England coaches are good enough – Simpson

England U20's manager Paul Simpson and captain Lewis Cook (left)  with the World Cup.
England U20's manager Paul Simpson and captain Lewis Cook (left) with the World Cup.
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World Cup winner Paul Simpson insists English coaches are proving they are good enough to take the top jobs.

The former Preston North End boss guided the England Under-20s to World Cup glory in South Korea earlier this month.

Now Under-21 manager Aidy Boothroyd is one game away from the Euro 2017 final, with the Young Lions featuring in Tuesday’s semi-finals against Germany in Tychy.

Boothroyd joined the Football Association just months after being sacked by Northampton in 2013, with the Cobblers bottom of the Football League.

He had been criticised for employing a direct style during his club management career, but Simpson believes Boothroyd and others – including Under-17 boss Steve Cooper– are showing they can cut it.

He said: “A coach can coach whichever way they want to or are asked to, and Aidy has shown that with the FA, as have all the national coaches. We’ve got a really good group of national coaches, all from different backgrounds.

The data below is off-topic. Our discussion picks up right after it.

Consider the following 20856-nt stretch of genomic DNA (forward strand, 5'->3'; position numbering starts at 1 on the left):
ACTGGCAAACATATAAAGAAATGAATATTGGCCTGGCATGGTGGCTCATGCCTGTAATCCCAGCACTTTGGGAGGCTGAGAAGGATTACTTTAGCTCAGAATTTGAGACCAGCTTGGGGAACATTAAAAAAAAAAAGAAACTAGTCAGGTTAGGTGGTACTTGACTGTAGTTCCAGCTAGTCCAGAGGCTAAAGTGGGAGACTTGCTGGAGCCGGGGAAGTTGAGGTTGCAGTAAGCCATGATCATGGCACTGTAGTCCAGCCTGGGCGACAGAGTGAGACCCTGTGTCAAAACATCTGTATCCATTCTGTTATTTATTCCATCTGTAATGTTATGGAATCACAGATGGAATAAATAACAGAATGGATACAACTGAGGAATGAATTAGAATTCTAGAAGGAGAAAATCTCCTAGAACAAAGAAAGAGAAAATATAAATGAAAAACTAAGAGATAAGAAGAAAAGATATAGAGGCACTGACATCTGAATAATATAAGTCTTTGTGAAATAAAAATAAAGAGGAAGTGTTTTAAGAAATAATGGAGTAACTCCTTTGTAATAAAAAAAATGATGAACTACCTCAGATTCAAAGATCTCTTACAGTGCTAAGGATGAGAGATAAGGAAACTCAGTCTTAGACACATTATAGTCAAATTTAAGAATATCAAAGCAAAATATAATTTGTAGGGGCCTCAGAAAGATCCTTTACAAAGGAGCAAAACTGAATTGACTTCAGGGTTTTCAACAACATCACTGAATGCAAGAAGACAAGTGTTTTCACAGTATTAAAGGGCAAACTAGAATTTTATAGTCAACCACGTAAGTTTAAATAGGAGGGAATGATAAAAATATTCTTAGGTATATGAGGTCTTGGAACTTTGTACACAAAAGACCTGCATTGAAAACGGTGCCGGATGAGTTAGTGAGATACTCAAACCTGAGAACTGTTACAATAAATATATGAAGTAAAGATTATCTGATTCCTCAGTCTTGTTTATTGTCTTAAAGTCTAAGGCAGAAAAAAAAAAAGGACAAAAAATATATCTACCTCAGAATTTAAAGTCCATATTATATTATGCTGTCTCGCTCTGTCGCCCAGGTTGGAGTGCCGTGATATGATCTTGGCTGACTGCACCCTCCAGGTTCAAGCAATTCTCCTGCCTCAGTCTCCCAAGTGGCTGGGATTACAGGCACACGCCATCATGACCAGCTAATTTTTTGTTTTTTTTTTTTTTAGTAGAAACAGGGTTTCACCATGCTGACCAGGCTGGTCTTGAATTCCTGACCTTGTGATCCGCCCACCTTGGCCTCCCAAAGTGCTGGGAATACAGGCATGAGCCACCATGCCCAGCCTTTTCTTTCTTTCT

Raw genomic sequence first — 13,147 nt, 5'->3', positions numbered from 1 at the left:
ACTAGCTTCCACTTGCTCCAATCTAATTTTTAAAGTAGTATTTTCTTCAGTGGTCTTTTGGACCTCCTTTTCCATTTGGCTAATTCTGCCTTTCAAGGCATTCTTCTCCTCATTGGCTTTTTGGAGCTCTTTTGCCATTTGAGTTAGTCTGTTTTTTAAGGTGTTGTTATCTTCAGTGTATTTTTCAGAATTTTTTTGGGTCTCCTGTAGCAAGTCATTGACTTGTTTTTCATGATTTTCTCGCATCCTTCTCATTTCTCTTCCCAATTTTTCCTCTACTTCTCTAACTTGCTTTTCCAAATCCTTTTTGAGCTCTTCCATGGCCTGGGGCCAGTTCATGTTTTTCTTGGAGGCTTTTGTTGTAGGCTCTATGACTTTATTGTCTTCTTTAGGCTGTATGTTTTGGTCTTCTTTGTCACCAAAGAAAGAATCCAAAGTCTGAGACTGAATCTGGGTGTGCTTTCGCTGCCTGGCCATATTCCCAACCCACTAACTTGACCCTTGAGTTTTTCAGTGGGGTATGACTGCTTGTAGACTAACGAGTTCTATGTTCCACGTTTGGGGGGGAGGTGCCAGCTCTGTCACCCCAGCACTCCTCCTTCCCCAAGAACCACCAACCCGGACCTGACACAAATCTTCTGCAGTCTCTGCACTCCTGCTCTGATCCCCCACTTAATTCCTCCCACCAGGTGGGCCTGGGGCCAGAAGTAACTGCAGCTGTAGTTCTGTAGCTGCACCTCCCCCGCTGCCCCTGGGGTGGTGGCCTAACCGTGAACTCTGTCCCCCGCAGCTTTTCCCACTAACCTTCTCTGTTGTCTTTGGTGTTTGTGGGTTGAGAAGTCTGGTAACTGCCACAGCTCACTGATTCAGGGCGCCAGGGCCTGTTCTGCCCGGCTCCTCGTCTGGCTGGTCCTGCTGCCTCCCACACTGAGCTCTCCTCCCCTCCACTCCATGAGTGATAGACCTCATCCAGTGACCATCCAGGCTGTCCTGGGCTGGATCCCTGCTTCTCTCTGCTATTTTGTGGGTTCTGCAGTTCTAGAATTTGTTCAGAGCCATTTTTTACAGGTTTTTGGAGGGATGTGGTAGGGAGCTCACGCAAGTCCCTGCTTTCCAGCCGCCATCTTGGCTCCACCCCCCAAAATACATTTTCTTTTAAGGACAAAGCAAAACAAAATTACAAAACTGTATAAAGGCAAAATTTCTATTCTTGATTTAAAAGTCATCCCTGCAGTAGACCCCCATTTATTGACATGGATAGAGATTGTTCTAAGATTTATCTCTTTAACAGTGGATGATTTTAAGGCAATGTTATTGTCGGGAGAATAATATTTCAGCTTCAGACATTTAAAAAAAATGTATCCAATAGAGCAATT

“We talk about English players not getting opportunities at the highest level, you can say the same about English coaches.

“But there is no point moaning about it.

“We’ve got to show we are good enough to get top jobs, and if we do that the big job offers will come. And hopefully the trend of looking to appoint managers from overseas all the time will buck.

“Don’t get me wrong, there are some top foreign coaches and managers around, but I think we’ve got some good English ones as well.”

Cooper also guided the Under-17s to the final of their European Championships in May, where they lost to Spain on penalties.

Simpson’s England side beat Venezuela 1-0 in the final in South Korea, after a 3-1 semi-final win over Italy, to become world champions - the first Three Lions team to do so since 1966.

And Simpson, who has also managed Carlisle and Shrewsbury, offered advice to Boothroyd and the squad over how to handle their last-four tie in Poland.

“The first thing they have to do is get recovered. When you are at a tournament, especially the development ones, the games come thick and fast,” he said.

“The Under-21s are in a fortunate position that they have had an extra day or two to recover. We have got to make sure we approach this game in the same way we have done the previous one.

“We can’t be anxious, we have to be positive about the way we go and play, confident in the way we play and just see what happens. They have nothing to be apprehensive about.”

Simpson, was previously turned down for a role as an Under-14 coach at Manchester City, and is delighted English football is undergoing a resurgence.

“Well, I wouldn’t have been invited to Poland to co-commentate on the Under-21s had we not won in South Korea, that’s for sure,” said the 50-year-old, who was working for the BBC in Kielce.

“There have been so many summers when we’ve had disappointments with the development teams and the seniors so this is a lovely change and long may it continue.”